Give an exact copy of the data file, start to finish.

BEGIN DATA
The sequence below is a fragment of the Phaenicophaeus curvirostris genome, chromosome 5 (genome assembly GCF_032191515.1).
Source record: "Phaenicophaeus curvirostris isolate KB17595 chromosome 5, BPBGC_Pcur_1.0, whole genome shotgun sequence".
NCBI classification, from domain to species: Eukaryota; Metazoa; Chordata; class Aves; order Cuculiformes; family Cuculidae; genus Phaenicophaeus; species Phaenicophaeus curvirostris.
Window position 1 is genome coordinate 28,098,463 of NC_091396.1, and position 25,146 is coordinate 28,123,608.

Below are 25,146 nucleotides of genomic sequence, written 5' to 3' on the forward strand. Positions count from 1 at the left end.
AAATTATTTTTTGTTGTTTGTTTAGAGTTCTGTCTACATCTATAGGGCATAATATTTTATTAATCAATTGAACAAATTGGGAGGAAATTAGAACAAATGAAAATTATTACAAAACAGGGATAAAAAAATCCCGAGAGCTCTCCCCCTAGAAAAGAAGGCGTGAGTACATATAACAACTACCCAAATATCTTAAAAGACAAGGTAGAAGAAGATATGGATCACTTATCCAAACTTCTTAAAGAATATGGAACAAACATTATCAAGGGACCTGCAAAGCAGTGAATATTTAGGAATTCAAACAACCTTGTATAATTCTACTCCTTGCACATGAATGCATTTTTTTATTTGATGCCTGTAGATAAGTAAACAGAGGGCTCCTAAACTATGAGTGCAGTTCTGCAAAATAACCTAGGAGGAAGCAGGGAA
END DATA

The sequence below is a fragment of the Phaenicophaeus curvirostris genome, chromosome 5 (genome assembly GCF_032191515.1).
Source record: "Phaenicophaeus curvirostris isolate KB17595 chromosome 5, BPBGC_Pcur_1.0, whole genome shotgun sequence".
NCBI classification, from domain to species: Eukaryota; Metazoa; Chordata; class Aves; order Cuculiformes; family Cuculidae; genus Phaenicophaeus; species Phaenicophaeus curvirostris.
Window position 1 is genome coordinate 28,098,463 of NC_091396.1, and position 25,146 is coordinate 28,123,608.

Below are 25,146 nucleotides of genomic sequence, written 5' to 3' on the forward strand. Positions count from 1 at the left end.
AAATTATTTTTTGTTGTTTGTTTAGAGTTCTGTCTACATCTATAGGGCATAATATTTTATTAATCAATTGAACAAATTGGGAGGAAATTAGAACAAATGAAAATTATTACAAAACAGGGATAAAAAAATCCCGAGAGCTCTCCCCCTAGAAAAGAAGGCGTGAGTACATATAACAACTACCCAAATATCTTAAAAGACAAGGTAGAAGAAGATATGGATCACTTATCCAAACTTCTTAAAGAATATGGAACAAACATTATCAAGGGACCTGCAAAGCAGTGAATATTTAGGAATTCAAACAACCTTGTATAATTCTACTCCTTGCACATGAATGCATTTTTTTATTTGATGCCTGTAGATAAGTAAACAGAGGGCTCCTAAACTATGAGTGCAGTTCTGCAAAATAACCTAGGAGGAAGCAGGGAA